Read some articles on the game and play lots of hands.

    I have played thousands of hands in play money and real money. For years. And, still do not believe I am a good Hi Lo player.

    And, if you get impatient, you are sure to lose in the long run.

    There are so many pitfalls in hi lo. One can lose money while winning the pot. Happened many times.
  13. I don't know if you're as good at poker as you think you are..... :hide:

    Poker is pretty complicated IMO
  14. The games can be simple buts so is moving chess pieces, poker is a chess match. Winning in hold em especially, is about knowing how and when to bet, reading the cards on the table and knowing how to play your opponents. Anyone whose played a lot has won hands in which they didn't have the best cards. Ive seen guys throw chairs, fight and attack dealers, the psychology of the game alone could be a course taught at MIT.
  15. I mean easy to learn.
    I'm not talking about being a poker master here, neither is OP quite obviously.
    Even then it's not complicated if you're bright enough.
  16. By playing the game and learning from your mistakes.
  17. Hey OP, poker is a an awesome game to learn, but takes many hours to become profitable over the long run. I am a firm believer that if anyone could do it (given enough work and a ~highschool math education)

    The key is to play hours on end and stay in the cognitive mode about your game (don't go on autopilot. If you are really trying to get good, you should be studying as much as you are playing.

    Have one or two close, dedicated friends, that you can study with. Given that not one situation in poker is ever the same (due to stack sizes, players, and cards), learning poker is more about developing your thought process, rather than playing a cookie cutter style game.

    Training sites are a pretty good idea once you start knocking the rust off. What are you wanting to learn specifically? I could def direct you to the best one according to you interest imo. (tournies, cash, omaha, sngs, hu)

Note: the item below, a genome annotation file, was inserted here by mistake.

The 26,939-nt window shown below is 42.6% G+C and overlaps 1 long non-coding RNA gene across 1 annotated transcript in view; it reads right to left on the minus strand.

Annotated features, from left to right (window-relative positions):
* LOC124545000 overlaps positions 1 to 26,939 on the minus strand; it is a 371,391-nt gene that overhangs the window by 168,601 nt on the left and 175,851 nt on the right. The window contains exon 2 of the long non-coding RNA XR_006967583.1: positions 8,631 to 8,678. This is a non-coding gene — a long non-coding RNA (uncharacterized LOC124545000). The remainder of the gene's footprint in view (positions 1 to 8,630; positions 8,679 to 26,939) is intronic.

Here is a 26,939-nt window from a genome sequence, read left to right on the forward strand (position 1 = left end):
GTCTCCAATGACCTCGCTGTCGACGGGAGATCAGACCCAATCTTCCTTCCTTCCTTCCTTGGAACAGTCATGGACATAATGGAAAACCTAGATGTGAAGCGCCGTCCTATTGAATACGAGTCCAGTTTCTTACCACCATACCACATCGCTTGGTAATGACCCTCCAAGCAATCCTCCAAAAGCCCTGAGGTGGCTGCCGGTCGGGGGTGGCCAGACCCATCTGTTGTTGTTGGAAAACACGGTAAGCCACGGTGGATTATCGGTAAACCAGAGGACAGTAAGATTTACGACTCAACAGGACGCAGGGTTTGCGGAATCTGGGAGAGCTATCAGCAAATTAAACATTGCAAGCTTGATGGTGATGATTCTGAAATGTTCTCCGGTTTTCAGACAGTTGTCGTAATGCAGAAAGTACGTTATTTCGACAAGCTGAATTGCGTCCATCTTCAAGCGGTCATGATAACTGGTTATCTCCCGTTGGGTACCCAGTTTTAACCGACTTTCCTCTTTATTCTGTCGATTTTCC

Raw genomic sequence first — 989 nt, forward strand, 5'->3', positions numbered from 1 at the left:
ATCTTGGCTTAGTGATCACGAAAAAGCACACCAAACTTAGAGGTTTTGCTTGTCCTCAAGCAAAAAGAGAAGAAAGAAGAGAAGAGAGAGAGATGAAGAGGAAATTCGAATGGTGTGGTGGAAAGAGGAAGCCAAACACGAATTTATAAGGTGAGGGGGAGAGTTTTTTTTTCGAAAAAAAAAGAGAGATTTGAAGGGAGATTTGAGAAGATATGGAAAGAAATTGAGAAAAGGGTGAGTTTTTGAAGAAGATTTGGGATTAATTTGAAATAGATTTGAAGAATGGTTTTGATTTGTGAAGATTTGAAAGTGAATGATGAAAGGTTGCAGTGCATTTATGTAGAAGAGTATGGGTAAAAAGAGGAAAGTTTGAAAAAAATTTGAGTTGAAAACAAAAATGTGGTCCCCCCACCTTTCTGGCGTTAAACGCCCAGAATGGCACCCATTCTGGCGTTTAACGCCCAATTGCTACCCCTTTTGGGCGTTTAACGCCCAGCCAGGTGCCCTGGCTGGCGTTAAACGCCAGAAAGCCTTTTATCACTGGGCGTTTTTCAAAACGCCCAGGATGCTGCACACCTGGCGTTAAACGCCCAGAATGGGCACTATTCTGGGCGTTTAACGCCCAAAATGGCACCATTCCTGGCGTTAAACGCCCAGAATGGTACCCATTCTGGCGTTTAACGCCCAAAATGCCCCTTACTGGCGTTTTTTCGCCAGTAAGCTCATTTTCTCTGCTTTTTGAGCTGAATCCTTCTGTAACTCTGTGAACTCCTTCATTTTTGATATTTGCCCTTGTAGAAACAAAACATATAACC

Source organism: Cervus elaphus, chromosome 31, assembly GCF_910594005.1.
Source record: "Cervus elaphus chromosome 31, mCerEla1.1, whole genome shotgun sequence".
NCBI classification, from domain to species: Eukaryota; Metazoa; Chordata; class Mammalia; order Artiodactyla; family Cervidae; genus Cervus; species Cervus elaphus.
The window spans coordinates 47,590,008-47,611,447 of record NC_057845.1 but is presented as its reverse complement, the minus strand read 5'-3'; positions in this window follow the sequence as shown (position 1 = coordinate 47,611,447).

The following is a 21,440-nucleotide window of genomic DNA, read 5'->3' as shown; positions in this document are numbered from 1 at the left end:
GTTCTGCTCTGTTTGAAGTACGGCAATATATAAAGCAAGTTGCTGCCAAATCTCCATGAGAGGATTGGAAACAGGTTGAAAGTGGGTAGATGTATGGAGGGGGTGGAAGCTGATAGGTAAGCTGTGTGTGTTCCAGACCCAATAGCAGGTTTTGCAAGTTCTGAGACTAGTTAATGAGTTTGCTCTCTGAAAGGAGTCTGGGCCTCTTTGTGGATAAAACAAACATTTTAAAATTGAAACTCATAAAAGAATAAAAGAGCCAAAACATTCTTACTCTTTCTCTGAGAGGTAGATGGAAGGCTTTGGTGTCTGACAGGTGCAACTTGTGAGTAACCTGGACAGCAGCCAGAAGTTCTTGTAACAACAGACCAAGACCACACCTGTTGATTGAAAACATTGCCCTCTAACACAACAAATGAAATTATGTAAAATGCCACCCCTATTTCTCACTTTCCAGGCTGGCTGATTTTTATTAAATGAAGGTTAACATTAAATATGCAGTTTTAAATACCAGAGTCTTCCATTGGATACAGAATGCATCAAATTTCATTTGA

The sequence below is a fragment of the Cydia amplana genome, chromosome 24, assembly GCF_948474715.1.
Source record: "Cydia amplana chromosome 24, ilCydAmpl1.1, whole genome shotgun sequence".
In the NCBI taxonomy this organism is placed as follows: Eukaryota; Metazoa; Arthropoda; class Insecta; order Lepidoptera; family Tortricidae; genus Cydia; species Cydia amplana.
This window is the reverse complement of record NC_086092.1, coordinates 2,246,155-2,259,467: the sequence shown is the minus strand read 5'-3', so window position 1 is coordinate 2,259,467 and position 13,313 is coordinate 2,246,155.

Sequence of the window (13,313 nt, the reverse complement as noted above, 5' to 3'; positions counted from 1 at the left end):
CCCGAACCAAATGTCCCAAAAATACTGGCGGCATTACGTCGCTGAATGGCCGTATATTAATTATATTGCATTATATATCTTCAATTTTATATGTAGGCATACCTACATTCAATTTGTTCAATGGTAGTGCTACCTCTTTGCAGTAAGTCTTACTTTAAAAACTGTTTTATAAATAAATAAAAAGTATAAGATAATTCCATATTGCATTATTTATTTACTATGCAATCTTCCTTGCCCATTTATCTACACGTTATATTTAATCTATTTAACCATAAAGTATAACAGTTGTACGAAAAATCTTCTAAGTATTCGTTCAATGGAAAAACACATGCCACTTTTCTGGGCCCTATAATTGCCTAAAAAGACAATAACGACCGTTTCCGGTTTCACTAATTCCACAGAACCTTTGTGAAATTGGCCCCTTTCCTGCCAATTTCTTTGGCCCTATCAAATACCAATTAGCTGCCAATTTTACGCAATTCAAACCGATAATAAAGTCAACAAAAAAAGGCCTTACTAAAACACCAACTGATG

No room for ego at the table, just use each opportunity to learn and self reflect on what the best play is, get other winning players opinions, grind grind grind, rinse and repeat
  18. #18 Meneks, Apr 11, 2012
    Last edited by a moderator: Apr 11, 2012

    Hm, is there just like a standard poker that most people usually play? For cash?
    I can't recall what my friends play but I could find out..

    I pick up on things fast and this seems interesting. I know at one point they tried teaching me but it was annoying cause everyone was trying to say something and people contradicted each other lol, so it was annoying... But that was like when i was 17

    Edit: texas hold em
  19. ah well you have cash games where you can come and go as you please

    then you have tournies in which a prize structure is offered. Ex, 300 people play, 30 get paid, obv higher payouts the closer you get to first. First is usually around 20% of the total prize pool.

    For beginner tournament play, I would have to recommend Dan Harrington's series of books.

    If you can grasp the knowledge in "Getting Started in Hold 'em" by Ed Miller, than that will def be enough to crush a live home game with your friends...I promise.